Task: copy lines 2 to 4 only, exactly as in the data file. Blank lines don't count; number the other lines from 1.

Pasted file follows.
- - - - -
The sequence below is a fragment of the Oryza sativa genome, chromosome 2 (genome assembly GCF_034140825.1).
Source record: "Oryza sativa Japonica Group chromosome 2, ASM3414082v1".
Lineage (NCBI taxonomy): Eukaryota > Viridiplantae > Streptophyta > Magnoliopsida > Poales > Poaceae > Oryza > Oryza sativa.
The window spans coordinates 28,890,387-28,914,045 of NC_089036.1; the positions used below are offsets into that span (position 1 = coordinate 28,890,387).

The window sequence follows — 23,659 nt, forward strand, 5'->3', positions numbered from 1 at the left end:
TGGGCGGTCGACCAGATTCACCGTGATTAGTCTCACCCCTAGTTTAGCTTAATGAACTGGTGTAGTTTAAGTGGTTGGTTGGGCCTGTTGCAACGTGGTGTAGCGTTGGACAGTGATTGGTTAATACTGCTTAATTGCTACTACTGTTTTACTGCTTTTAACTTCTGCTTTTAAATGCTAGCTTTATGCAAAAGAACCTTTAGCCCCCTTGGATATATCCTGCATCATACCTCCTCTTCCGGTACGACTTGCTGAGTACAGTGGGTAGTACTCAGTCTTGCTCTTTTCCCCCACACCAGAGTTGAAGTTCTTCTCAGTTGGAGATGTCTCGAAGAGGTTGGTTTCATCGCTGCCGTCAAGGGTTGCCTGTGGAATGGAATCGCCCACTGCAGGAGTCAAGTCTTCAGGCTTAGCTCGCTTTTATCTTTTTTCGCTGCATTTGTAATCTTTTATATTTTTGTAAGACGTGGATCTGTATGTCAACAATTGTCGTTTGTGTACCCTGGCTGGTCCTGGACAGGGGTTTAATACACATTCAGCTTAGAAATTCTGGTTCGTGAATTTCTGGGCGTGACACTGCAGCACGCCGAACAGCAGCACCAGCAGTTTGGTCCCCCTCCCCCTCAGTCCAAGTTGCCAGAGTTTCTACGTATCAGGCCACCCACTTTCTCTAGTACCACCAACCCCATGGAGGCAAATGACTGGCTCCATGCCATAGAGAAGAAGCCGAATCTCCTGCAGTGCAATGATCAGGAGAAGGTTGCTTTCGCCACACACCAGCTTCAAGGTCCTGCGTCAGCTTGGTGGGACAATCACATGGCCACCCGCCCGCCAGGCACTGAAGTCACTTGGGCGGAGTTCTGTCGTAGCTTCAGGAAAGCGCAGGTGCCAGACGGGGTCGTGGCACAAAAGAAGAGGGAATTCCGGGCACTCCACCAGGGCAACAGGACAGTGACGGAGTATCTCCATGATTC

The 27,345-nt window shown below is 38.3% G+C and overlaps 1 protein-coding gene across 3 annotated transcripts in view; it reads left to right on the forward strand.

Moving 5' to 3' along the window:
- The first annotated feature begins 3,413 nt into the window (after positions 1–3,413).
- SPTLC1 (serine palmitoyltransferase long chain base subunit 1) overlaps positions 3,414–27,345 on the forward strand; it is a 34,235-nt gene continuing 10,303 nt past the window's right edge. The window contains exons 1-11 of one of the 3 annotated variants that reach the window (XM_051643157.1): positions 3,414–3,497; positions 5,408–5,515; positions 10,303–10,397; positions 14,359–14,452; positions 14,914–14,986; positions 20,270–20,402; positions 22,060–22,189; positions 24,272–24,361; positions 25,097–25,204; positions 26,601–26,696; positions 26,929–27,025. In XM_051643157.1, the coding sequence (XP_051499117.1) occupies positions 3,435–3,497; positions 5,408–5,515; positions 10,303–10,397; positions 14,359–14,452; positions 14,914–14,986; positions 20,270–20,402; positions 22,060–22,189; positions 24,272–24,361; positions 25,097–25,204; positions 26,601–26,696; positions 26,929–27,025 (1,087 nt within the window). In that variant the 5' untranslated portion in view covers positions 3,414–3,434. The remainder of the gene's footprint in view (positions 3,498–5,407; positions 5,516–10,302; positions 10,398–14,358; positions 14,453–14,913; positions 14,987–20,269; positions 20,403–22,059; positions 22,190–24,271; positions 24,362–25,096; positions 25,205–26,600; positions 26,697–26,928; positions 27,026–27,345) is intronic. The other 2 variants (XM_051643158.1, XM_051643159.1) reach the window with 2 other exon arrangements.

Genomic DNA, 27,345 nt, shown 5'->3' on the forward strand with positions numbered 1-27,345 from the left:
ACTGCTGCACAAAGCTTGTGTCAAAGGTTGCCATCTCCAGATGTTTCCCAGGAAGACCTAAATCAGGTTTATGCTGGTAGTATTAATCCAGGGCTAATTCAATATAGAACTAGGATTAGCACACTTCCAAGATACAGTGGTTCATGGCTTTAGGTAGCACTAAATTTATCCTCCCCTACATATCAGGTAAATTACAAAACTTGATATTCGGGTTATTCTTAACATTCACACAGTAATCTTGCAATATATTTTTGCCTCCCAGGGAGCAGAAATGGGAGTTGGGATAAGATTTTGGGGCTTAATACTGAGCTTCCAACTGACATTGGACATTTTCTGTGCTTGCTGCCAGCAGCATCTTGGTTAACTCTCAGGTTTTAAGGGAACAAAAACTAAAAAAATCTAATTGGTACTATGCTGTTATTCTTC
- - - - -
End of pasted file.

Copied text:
Source record: "Oryza sativa Japonica Group chromosome 2, ASM3414082v1".
Lineage (NCBI taxonomy): Eukaryota > Viridiplantae > Streptophyta > Magnoliopsida > Poales > Poaceae > Oryza > Oryza sativa.
The window spans coordinates 28,890,387-28,914,045 of NC_089036.1; the positions used below are offsets into that span (position 1 = coordinate 28,890,387).